\section*{Why mathematical economics?}
{\label{258223}}
\subsection*{Why economics?}
{\label{276312}}
\begin{itemize}
\tightlist
\item
``There is only one social science\ldots{}'' (Gary Becker)
\item
Simple tools to explain the social world
\item
From purposefulness to utility maximization to the law of demand
\item
The theory of everything
\end{itemize}
\subsection*{Why mathematics?}
{\label{350619}}
\begin{itemize}
\tightlist
\item
``The objective of mathematicians is to discover and to communicate
certain truths.'' (Daniel Solow)
\item
The ``clarity argument''
(e.g.,~\href{https://paulromer.net/clear-writing-produces-clearer-thoughts/}{Paul
Romer})
\end{itemize}
\begin{quote}
Good mathematical theory is valuable because it encourages clear writing
and thereby produces clearer thoughts in the mind of the author. It
encourages clear writing by limiting the vocabulary that the author
uses. The mathematical equations depend on a~limited set of symbols. In
good theory, each symbol is tightly bound to specific, precisely defined
word or phrase from the vocabulary. The combination of the equations and
the words used in the theory give the words and symbols precise meaning.
The prose in good theory does not pull in vaguely defined terms that are
not in this vocabulary.
\end{quote}
\subsection*{Example (also from Romer)}
{\label{247595}}
\begin{itemize}
\tightlist
\item
Say we want to investigate the relationship between two economic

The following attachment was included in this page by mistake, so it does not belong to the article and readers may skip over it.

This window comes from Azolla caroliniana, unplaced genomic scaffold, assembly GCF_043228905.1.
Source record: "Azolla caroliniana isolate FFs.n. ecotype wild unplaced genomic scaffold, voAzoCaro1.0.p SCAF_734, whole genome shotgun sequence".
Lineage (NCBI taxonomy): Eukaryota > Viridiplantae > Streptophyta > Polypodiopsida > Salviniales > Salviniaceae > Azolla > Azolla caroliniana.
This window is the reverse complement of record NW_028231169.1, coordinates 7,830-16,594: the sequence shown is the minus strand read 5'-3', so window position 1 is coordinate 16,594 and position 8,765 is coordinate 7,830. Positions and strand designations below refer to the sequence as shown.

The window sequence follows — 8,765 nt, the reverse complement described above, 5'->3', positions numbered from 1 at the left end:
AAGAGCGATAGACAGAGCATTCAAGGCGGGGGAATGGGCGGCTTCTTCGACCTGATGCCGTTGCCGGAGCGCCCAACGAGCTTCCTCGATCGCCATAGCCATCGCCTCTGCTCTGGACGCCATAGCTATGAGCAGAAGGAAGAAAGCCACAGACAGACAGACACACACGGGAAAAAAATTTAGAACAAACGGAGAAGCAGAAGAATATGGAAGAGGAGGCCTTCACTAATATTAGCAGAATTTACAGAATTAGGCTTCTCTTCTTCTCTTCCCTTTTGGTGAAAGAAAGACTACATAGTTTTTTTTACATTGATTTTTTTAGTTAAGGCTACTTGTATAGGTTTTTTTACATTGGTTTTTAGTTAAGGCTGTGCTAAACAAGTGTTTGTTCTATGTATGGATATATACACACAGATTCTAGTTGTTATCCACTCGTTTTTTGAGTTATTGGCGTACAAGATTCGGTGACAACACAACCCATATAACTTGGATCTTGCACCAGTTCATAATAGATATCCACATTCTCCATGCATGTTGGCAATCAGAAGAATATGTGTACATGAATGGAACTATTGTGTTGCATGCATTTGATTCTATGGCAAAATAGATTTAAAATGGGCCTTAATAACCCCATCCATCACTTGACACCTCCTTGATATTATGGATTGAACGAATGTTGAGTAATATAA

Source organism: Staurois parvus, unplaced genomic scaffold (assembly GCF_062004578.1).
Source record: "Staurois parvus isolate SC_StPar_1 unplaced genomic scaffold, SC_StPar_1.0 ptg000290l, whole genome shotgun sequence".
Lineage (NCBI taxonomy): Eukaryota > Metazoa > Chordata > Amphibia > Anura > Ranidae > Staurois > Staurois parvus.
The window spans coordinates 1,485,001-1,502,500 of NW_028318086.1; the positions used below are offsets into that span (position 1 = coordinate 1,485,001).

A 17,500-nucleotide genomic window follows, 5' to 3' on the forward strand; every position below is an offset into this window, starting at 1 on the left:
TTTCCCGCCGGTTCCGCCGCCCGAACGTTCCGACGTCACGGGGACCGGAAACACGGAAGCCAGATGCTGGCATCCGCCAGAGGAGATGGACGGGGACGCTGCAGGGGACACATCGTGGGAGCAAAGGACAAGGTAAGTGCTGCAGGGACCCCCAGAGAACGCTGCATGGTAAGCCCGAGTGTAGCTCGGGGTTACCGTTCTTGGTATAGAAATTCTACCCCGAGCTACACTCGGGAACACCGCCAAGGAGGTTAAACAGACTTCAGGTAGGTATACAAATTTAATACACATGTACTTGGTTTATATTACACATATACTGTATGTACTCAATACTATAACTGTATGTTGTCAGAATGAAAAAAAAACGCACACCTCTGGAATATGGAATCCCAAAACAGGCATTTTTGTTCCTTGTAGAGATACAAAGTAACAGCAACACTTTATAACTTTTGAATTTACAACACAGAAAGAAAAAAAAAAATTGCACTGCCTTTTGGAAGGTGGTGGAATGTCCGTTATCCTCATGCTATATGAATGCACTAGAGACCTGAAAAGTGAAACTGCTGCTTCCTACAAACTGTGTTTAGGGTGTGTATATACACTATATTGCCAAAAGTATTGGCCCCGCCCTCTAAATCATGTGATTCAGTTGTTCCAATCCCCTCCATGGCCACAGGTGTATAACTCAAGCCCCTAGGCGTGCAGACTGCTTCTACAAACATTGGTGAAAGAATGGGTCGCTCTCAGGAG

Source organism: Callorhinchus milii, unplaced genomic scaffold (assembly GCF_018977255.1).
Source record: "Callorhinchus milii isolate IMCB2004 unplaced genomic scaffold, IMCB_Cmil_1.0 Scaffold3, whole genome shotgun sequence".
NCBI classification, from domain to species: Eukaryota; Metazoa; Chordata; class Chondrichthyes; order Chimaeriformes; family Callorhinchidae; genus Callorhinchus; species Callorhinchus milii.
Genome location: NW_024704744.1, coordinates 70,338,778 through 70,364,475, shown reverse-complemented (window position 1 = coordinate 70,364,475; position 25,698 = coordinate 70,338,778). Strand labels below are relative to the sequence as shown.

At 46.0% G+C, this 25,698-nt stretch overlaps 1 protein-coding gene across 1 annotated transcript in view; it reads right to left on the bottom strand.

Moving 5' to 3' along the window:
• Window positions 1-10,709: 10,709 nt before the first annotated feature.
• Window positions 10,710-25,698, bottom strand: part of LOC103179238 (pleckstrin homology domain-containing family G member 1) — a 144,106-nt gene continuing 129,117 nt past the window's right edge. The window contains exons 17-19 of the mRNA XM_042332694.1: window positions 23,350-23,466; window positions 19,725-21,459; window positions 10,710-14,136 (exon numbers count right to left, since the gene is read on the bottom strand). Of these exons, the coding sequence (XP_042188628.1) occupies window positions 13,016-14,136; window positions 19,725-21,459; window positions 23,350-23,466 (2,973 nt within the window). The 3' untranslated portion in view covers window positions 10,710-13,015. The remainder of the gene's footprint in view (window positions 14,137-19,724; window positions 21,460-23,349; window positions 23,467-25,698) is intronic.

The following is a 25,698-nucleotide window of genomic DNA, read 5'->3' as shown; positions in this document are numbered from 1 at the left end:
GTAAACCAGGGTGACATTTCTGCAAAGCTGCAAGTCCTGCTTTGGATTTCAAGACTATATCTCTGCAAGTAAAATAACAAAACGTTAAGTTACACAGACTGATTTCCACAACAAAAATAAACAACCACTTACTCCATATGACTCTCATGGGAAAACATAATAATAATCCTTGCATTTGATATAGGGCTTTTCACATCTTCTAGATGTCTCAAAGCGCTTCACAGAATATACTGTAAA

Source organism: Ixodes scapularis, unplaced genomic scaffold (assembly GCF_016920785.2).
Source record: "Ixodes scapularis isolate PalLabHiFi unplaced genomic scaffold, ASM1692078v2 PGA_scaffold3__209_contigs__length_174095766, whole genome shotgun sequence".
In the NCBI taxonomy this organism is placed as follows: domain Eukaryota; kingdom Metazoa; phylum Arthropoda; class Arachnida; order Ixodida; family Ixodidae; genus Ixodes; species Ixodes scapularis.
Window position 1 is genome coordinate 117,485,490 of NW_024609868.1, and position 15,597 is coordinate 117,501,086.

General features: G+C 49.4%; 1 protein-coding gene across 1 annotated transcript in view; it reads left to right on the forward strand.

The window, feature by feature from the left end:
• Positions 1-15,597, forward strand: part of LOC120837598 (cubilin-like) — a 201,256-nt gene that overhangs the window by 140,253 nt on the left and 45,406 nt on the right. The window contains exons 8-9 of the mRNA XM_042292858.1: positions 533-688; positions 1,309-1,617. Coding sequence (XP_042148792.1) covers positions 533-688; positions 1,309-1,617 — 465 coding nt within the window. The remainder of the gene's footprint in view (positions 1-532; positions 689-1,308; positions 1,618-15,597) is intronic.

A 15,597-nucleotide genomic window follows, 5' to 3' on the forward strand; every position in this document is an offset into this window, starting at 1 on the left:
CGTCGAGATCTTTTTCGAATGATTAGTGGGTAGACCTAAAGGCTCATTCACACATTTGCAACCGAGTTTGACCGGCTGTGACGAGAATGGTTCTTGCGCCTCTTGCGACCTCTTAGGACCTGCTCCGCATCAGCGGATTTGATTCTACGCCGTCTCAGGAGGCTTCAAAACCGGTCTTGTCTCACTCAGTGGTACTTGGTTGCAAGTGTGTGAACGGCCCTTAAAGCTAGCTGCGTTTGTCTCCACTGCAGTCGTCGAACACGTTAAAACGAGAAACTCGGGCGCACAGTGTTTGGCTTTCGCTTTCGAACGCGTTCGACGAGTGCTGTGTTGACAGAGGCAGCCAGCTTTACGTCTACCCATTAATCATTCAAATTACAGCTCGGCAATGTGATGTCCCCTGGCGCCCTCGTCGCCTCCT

variables: human capital and knowledge
\item
We start with an abstract conception of the relationship:
\end{itemize}
\(H\rightarrow A \rightarrow H\)
\begin{itemize}
\tightlist
\item
This relationship represents the English sentence:~
\end{itemize}
\begin{quote}
Someone with human capital can produce knowledge that is codified in the
text of a message and send it to someone else, who reads the message and
stores the insight as human capital
\end{quote}
\begin{itemize}
\tightlist
\item
Say we want to include the time dimension implied by this sentence in
the mathematical formulation. How do we do this?
\end{itemize}
\(H_t\rightarrow A_{t+1}\rightarrow H_{t+2}\)
\begin{itemize}
\tightlist
\item
You can make it even more clear by specifying the relationship implied
by the arrows
\end{itemize}
\(H_t\rightarrow^{w} A_{t+1}\rightarrow^{r} H_{t+2}\)
\section*{Algebra}
{\label{351800}}
\subsection*{The real numbers}
{\label{925091}}
\begin{itemize}
\tightlist
\item
The set of all real numbers, ``R,'' includes the sets of natural
numbers, integers, rational, and irrational numbers.
\end{itemize}
\subsubsection*{Natural numbers}
{\label{885856}}
\begin{itemize}
\tightlist
\item
Numbers we can actually count in nature (positive integers)
\item
1, 2, 3, 4, \ldots{}
\item
We can classify natural numbers as even (2, 4, 6, \ldots{}) and odd
(1, 3, 5, \ldots{}). (What about zero? Zero is an even integer, but it
is neither positive nor negative)
\item
The symbol for the natural numbers is simply ``N.'' When we mean to
include the zero we write "N\textsubscript{0}" while when we want to
clearly exclude the zero we write "N\textsubscript{+}".
\end{itemize}
\subsubsection*{Integers}
{\label{679130}}
\begin{itemize}